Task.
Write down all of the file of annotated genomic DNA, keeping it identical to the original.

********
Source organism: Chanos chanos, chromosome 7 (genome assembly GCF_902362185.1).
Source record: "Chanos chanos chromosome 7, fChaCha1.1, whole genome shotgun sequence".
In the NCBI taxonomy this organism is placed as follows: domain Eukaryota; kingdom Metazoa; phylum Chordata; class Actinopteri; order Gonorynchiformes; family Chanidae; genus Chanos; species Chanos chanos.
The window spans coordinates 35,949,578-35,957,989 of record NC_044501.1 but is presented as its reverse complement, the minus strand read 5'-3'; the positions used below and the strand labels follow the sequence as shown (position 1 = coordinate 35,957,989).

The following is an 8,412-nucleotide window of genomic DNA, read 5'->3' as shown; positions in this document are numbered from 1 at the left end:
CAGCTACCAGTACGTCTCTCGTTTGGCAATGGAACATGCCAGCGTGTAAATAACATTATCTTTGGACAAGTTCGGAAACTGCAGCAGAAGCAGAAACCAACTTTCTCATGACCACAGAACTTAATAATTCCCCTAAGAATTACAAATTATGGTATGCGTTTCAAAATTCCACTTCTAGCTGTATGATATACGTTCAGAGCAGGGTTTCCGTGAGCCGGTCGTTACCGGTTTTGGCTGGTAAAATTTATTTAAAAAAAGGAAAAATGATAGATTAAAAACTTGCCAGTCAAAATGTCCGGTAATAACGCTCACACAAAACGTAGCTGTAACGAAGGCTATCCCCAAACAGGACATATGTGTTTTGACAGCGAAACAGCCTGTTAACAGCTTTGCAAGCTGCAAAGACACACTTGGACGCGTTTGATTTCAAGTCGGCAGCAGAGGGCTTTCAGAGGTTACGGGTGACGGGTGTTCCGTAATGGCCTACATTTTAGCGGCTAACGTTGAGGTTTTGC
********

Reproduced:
Source organism: Chanos chanos, chromosome 7 (genome assembly GCF_902362185.1).
Source record: "Chanos chanos chromosome 7, fChaCha1.1, whole genome shotgun sequence".
In the NCBI taxonomy this organism is placed as follows: domain Eukaryota; kingdom Metazoa; phylum Chordata; class Actinopteri; order Gonorynchiformes; family Chanidae; genus Chanos; species Chanos chanos.
The window spans coordinates 35,949,578-35,957,989 of record NC_044501.1 but is presented as its reverse complement, the minus strand read 5'-3'; the positions used below and the strand labels follow the sequence as shown (position 1 = coordinate 35,957,989).

The following is an 8,412-nucleotide window of genomic DNA, read 5'->3' as shown; positions in this document are numbered from 1 at the left end:
CAGCTACCAGTACGTCTCTCGTTTGGCAATGGAACATGCCAGCGTGTAAATAACATTATCTTTGGACAAGTTCGGAAACTGCAGCAGAAGCAGAAACCAACTTTCTCATGACCACAGAACTTAATAATTCCCCTAAGAATTACAAATTATGGTATGCGTTTCAAAATTCCACTTCTAGCTGTATGATATACGTTCAGAGCAGGGTTTCCGTGAGCCGGTCGTTACCGGTTTTGGCTGGTAAAATTTATTTAAAAAAAGGAAAAATGATAGATTAAAAACTTGCCAGTCAAAATGTCCGGTAATAACGCTCACACAAAACGTAGCTGTAACGAAGGCTATCCCCAAACAGGACATATGTGTTTTGACAGCGAAACAGCCTGTTAACAGCTTTGCAAGCTGCAAAGACACACTTGGACGCGTTTGATTTCAAGTCGGCAGCAGAGGGCTTTCAGAGGTTACGGGTGACGGGTGTTCCGTAATGGCCTACATTTTAGCGGCTAACGTTGAGGTTTTGC